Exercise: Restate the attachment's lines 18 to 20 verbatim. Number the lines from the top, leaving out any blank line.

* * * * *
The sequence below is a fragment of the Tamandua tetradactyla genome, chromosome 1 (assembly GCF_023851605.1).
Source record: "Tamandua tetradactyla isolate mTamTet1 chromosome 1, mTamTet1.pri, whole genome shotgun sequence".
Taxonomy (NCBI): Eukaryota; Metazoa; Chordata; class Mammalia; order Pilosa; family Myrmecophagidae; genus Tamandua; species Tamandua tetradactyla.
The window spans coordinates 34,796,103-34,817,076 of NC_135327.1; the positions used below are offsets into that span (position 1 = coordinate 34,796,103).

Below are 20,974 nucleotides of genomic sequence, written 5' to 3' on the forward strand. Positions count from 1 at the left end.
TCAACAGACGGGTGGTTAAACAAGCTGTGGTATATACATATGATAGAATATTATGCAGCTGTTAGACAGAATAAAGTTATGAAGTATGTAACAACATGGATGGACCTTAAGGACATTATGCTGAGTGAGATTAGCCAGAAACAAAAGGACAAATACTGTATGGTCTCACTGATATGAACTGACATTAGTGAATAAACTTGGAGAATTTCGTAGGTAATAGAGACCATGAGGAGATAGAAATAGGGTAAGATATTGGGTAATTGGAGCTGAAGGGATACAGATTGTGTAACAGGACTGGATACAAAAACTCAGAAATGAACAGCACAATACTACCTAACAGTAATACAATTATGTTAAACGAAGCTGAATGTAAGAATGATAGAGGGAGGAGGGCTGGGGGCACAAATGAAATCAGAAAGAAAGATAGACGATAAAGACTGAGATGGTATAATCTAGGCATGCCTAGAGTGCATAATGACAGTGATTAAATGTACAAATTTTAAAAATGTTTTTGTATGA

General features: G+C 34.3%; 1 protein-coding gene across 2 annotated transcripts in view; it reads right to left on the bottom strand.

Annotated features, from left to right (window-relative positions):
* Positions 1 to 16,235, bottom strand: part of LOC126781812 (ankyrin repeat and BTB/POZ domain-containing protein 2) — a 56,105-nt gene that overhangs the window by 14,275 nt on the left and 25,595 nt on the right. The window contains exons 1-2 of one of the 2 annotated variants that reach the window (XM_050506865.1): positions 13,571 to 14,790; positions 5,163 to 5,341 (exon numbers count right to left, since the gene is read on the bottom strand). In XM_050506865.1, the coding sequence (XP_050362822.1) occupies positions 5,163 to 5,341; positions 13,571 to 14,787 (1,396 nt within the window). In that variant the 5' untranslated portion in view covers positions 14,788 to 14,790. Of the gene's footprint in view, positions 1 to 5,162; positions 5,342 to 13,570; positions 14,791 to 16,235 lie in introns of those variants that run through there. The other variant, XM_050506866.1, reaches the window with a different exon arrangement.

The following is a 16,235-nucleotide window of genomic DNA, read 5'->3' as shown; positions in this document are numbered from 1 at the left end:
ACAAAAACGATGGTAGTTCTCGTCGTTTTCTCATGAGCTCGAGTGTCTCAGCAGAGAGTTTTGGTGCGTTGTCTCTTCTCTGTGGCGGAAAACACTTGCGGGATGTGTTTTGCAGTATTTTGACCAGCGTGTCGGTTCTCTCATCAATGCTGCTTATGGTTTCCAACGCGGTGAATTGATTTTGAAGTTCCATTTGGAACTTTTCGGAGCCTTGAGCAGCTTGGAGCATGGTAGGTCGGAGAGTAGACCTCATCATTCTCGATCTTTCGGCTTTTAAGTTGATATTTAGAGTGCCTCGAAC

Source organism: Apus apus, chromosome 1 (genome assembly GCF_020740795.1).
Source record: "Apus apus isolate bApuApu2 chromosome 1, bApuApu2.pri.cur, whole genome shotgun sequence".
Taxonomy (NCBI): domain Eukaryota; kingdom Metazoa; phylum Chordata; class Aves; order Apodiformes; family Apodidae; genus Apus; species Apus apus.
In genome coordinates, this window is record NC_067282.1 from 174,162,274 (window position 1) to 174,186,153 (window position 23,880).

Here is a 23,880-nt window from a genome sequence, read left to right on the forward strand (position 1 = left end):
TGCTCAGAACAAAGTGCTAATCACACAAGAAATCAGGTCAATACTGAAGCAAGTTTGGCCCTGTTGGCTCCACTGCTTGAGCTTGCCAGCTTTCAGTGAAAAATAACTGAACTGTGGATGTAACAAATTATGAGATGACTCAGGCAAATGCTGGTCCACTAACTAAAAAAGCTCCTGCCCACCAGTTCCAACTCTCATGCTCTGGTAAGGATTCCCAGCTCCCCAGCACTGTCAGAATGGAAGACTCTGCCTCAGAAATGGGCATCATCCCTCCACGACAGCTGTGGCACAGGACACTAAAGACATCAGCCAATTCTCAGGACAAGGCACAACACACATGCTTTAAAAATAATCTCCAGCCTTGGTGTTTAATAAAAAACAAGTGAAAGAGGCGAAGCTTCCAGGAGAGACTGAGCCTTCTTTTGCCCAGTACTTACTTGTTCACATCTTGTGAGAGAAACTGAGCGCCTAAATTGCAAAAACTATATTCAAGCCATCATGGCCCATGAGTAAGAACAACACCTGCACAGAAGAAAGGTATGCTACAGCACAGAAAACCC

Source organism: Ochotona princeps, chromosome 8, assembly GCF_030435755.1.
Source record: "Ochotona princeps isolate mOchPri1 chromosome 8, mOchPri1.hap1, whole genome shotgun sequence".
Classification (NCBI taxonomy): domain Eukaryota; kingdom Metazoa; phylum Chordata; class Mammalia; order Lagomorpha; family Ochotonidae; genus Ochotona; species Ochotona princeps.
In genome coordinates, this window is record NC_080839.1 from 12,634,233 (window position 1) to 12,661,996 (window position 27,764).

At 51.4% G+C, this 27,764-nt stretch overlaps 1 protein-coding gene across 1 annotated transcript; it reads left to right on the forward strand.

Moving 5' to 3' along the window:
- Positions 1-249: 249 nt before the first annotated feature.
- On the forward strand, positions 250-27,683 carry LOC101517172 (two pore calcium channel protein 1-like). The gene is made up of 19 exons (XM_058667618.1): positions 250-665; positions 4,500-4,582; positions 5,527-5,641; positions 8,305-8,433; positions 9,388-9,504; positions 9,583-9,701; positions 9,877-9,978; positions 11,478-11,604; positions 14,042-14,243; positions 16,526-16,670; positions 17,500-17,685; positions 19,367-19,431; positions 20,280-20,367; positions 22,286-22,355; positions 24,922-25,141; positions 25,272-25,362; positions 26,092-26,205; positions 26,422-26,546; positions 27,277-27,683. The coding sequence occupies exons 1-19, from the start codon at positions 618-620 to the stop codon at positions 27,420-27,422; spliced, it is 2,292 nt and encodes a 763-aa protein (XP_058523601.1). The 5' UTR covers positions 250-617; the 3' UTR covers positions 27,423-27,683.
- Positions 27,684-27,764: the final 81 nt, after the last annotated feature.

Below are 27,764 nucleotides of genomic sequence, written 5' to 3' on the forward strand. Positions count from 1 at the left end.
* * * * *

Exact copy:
Source organism: Ochotona princeps, chromosome 8, assembly GCF_030435755.1.
Source record: "Ochotona princeps isolate mOchPri1 chromosome 8, mOchPri1.hap1, whole genome shotgun sequence".
Classification (NCBI taxonomy): domain Eukaryota; kingdom Metazoa; phylum Chordata; class Mammalia; order Lagomorpha; family Ochotonidae; genus Ochotona; species Ochotona princeps.